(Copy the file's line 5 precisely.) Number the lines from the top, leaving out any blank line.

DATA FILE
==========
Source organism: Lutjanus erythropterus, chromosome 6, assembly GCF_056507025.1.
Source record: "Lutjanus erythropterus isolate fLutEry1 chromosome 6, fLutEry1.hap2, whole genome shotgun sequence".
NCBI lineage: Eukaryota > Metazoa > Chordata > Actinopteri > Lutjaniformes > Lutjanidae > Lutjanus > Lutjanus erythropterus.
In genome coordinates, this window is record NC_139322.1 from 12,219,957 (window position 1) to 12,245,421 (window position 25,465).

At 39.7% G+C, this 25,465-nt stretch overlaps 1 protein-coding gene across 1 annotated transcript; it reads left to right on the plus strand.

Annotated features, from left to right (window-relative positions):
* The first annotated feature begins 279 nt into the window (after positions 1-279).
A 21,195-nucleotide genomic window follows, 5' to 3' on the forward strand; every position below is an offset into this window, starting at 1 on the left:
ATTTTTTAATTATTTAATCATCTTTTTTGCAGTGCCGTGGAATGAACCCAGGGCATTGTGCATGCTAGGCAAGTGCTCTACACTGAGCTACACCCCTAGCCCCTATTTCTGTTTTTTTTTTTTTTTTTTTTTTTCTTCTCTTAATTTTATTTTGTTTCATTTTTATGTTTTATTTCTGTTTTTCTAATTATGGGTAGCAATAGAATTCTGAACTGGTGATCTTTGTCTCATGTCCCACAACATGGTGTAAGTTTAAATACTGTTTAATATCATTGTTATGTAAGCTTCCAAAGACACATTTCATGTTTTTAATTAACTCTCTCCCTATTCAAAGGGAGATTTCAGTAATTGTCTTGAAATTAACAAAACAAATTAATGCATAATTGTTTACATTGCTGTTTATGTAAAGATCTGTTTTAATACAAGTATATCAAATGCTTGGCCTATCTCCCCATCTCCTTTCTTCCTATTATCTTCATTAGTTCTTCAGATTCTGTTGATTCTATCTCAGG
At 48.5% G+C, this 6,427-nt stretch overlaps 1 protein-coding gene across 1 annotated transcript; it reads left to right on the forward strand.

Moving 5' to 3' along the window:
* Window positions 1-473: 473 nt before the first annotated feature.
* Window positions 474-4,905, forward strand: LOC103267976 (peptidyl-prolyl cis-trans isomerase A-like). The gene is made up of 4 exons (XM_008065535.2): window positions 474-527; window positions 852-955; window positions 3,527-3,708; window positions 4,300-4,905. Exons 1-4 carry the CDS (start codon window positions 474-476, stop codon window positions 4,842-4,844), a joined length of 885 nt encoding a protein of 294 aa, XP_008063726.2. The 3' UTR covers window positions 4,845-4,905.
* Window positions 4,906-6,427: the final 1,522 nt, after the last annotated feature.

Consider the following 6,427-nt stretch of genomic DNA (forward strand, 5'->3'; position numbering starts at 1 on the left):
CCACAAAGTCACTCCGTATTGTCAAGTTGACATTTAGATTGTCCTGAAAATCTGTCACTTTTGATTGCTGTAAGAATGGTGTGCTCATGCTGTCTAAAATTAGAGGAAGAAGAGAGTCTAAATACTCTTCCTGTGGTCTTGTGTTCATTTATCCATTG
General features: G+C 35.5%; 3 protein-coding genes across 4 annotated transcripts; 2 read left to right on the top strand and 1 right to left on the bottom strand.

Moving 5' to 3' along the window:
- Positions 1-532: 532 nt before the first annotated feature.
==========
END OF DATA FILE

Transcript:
At 39.7% G+C, this 25,465-nt stretch overlaps 1 protein-coding gene across 1 annotated transcript; it reads left to right on the plus strand.